He adds that there are strong similarities between Mangold and Payne in how they handle actors. “On the morning of the shoot, we bring the actors in for blocking, and we don’t have too many preconceived ideas. When you have great actors, you want to see how they want to move — Harrison [Ford], Christian Bale … George Clooney — he is very aware. It is very important with great actors to have this blocking rehearsal. You don’t want to change it afterwards. I try to be very involved in the blocking. We don’t make shot lists beforehand; we watch actors use the space and then come up with a shot list — so the actors are not coming in saying, ‘I should be somewhere else.’ When I light it and set the first shot, they are comfortable with it.
Advising the Next Generation
Papamichael prefers to work with smaller crews, and says he found it very challenging to shoot films like Indiana Jones with a large team. “I do my small movies in Europe, like 27 Missing Kisses, Brighton 4th and Light Falls [the latter of which Papamichael directed] — it is very liberating. I tell young filmmakers who want to make big movies: ‘You have great freedom on small films. On Indy 5, I have 100 trucks parked here!”
He likes coaching younger cinematographers. He tells them to stay productive, not be too selective or highbrow at the beginning of their careers. “You will learn a lot from just being on set, and that’s how you find people. You want to find people whose approach or sensibilities are similar to yours — that’s how you are going to be successful, by forming these creative collaborations.”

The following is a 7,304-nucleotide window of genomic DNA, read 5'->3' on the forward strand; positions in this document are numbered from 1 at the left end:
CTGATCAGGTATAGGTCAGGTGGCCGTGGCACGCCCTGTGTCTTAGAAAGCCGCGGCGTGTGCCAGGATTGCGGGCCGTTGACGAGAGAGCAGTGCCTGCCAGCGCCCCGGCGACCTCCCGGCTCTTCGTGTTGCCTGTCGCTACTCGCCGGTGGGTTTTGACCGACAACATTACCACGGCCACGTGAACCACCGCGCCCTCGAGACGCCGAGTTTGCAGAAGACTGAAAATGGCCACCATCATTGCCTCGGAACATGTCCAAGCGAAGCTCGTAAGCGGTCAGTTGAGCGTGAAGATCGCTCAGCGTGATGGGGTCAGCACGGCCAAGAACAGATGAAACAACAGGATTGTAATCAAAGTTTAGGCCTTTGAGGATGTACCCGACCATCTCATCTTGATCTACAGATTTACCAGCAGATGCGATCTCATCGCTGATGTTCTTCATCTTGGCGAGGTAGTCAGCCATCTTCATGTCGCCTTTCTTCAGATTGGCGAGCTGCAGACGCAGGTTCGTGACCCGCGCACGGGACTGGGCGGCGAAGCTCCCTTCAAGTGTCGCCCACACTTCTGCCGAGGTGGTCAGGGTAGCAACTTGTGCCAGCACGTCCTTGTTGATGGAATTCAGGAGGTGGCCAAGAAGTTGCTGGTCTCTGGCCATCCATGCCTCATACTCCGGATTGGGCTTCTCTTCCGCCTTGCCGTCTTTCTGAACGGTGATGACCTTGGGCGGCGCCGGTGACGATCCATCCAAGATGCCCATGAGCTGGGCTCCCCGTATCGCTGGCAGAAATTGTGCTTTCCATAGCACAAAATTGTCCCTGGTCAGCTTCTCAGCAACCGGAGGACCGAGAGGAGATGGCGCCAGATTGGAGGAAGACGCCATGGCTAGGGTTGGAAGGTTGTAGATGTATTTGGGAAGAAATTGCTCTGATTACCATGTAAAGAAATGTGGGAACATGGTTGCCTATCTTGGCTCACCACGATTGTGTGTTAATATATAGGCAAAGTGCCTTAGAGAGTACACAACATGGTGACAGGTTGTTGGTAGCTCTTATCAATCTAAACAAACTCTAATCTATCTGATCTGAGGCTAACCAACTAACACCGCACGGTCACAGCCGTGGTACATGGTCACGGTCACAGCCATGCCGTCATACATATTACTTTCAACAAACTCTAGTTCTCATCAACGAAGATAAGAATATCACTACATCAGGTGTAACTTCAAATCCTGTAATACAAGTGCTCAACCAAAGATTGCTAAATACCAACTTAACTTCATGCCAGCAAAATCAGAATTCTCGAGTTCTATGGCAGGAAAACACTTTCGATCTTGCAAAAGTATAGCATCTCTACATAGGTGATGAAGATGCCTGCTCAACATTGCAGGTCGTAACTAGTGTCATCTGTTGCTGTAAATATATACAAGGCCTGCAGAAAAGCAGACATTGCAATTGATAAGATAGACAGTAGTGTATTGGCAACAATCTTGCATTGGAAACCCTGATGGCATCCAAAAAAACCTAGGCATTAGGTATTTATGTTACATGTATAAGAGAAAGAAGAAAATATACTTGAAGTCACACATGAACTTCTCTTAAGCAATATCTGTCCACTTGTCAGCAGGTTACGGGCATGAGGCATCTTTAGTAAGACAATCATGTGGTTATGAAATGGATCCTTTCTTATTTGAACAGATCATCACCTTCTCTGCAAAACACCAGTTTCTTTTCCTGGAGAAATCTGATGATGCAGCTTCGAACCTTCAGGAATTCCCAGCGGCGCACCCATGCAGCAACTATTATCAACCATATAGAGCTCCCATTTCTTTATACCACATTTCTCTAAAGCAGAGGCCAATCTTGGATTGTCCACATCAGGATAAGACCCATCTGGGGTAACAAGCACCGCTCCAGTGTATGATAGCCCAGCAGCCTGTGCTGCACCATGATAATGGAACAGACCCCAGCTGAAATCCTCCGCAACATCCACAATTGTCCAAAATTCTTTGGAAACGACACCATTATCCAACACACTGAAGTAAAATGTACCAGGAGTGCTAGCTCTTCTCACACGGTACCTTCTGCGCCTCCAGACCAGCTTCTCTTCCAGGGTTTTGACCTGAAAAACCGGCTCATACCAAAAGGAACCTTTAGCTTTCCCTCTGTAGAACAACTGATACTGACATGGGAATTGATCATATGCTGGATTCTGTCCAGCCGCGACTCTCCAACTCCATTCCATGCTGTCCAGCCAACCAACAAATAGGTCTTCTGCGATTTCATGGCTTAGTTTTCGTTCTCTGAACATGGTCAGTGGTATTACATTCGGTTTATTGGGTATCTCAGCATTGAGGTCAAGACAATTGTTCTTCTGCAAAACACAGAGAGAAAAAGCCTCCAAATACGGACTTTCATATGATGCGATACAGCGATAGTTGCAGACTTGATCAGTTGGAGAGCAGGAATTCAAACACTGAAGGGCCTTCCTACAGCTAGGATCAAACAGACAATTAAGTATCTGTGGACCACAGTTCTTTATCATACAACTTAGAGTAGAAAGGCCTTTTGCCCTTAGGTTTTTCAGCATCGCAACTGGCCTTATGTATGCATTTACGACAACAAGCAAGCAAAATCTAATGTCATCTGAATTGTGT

In 2003 and ’04, Papamichael shot three films one after the other, each with a different director: Sideways (Payne), The Weather Man (Gore Verbinski) and Walk the Line (Mangold). There were just three weeks between each shoot. “That was when I really discovered what it is like to work with different directors!”
Sideways is about a trip two friends (played by Paul Giamatti and Thomas Haden Church) take to California wine country, and was “beautiful to do, very simple. Vilmos [Zsigmond, ASC, HSC] said, ‘This is perfectly shot.’”
Then he shifted to The Weather Man, which depicts the mid-life crisis of TV news meteorologist David Spritz (Nicolas Cage). “That was more Hitchcockian, pre-designed. It is not necessarily more difficult to shoot when everything is meticulously planned in advance, but I prefer to leave room to discover things as they unfold on set on the day of the shoot — like what the actors do in their performance, or getting the final impression from the set design or location, or the natural light at that moment.
“From the very rigid creative process of The Weather Man, I go to Walk the Line, and I am presented with Joaquin Phoenix. With him, I really don’t know what he is going to do! He keeps the entire crew on their toes — the same way Paul Giamatti and Thomas Haden Church always offered interesting interpretations of the Sideways screenplay.”
In one scene in Walk the Line, a frustrated Cash rips a sink out of the bathroom wall — action Phoenix improvised as the camera rolled. “That wasn’t planned! That sink was in the school since the 1930s! It became clear to me then, doing these three films back-to-back with very little prep, that I prefer the looser way of approaching the shoot. We don’t want to deprive ourselves of the improvisational and instinctive discoveries.”